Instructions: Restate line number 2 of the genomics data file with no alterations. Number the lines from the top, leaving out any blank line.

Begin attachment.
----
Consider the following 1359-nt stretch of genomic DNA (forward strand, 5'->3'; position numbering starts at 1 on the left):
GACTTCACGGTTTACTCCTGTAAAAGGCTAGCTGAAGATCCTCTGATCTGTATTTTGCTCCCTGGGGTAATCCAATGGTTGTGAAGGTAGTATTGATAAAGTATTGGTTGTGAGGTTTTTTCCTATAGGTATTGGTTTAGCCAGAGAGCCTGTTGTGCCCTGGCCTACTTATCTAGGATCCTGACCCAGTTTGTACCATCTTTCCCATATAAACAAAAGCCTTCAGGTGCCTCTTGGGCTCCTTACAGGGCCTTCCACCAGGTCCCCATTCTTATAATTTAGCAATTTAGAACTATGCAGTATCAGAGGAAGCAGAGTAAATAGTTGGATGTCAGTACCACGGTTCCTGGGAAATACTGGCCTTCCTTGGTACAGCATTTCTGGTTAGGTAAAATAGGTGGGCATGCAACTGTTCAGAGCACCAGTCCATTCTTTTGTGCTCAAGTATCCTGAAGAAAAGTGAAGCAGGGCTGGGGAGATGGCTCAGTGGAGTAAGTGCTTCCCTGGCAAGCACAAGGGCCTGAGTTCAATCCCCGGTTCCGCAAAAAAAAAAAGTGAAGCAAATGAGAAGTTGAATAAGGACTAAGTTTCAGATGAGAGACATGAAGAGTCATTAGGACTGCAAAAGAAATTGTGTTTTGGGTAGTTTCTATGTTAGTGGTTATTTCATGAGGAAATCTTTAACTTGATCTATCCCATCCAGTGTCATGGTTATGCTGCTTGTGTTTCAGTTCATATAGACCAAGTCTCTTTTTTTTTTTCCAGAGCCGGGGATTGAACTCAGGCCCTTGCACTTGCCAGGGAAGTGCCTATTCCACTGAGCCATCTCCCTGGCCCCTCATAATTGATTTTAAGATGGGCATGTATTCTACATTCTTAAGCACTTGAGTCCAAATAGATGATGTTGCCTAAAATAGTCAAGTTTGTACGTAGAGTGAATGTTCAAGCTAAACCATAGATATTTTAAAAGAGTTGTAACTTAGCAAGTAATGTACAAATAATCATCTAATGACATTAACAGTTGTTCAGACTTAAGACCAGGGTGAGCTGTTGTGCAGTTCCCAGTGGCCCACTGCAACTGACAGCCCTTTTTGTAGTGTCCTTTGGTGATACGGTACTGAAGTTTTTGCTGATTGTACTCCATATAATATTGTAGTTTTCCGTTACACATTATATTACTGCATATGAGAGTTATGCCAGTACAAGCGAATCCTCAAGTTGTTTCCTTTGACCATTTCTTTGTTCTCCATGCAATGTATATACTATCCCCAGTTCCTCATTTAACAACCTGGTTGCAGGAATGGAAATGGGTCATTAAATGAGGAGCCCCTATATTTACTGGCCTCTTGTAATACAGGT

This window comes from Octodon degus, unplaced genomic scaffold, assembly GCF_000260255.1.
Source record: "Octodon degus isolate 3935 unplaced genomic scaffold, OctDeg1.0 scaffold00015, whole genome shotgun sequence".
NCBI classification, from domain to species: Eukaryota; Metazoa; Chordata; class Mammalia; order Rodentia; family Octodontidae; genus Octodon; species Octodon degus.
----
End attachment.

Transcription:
GACTTCACGGTTTACTCCTGTAAAAGGCTAGCTGAAGATCCTCTGATCTGTATTTTGCTCCCTGGGGTAATCCAATGGTTGTGAAGGTAGTATTGATAAAGTATTGGTTGTGAGGTTTTTTCCTATAGGTATTGGTTTAGCCAGAGAGCCTGTTGTGCCCTGGCCTACTTATCTAGGATCCTGACCCAGTTTGTACCATCTTTCCCATATAAACAAAAGCCTTCAGGTGCCTCTTGGGCTCCTTACAGGGCCTTCCACCAGGTCCCCATTCTTATAATTTAGCAATTTAGAACTATGCAGTATCAGAGGAAGCAGAGTAAATAGTTGGATGTCAGTACCACGGTTCCTGGGAAATACTGGCCTTCCTTGGTACAGCATTTCTGGTTAGGTAAAATAGGTGGGCATGCAACTGTTCAGAGCACCAGTCCATTCTTTTGTGCTCAAGTATCCTGAAGAAAAGTGAAGCAGGGCTGGGGAGATGGCTCAGTGGAGTAAGTGCTTCCCTGGCAAGCACAAGGGCCTGAGTTCAATCCCCGGTTCCGCAAAAAAAAAAAGTGAAGCAAATGAGAAGTTGAATAAGGACTAAGTTTCAGATGAGAGACATGAAGAGTCATTAGGACTGCAAAAGAAATTGTGTTTTGGGTAGTTTCTATGTTAGTGGTTATTTCATGAGGAAATCTTTAACTTGATCTATCCCATCCAGTGTCATGGTTATGCTGCTTGTGTTTCAGTTCATATAGACCAAGTCTCTTTTTTTTTTTCCAGAGCCGGGGATTGAACTCAGGCCCTTGCACTTGCCAGGGAAGTGCCTATTCCACTGAGCCATCTCCCTGGCCCCTCATAATTGATTTTAAGATGGGCATGTATTCTACATTCTTAAGCACTTGAGTCCAAATAGATGATGTTGCCTAAAATAGTCAAGTTTGTACGTAGAGTGAATGTTCAAGCTAAACCATAGATATTTTAAAAGAGTTGTAACTTAGCAAGTAATGTACAAATAATCATCTAATGACATTAACAGTTGTTCAGACTTAAGACCAGGGTGAGCTGTTGTGCAGTTCCCAGTGGCCCACTGCAACTGACAGCCCTTTTTGTAGTGTCCTTTGGTGATACGGTACTGAAGTTTTTGCTGATTGTACTCCATATAATATTGTAGTTTTCCGTTACACATTATATTACTGCATATGAGAGTTATGCCAGTACAAGCGAATCCTCAAGTTGTTTCCTTTGACCATTTCTTTGTTCTCCATGCAATGTATATACTATCCCCAGTTCCTCATTTAACAACCTGGTTGCAGGAATGGAAATGGGTCATTAAATGAGGAGCCCCTATATTTACTGGCCTCTTGTAATACAGGT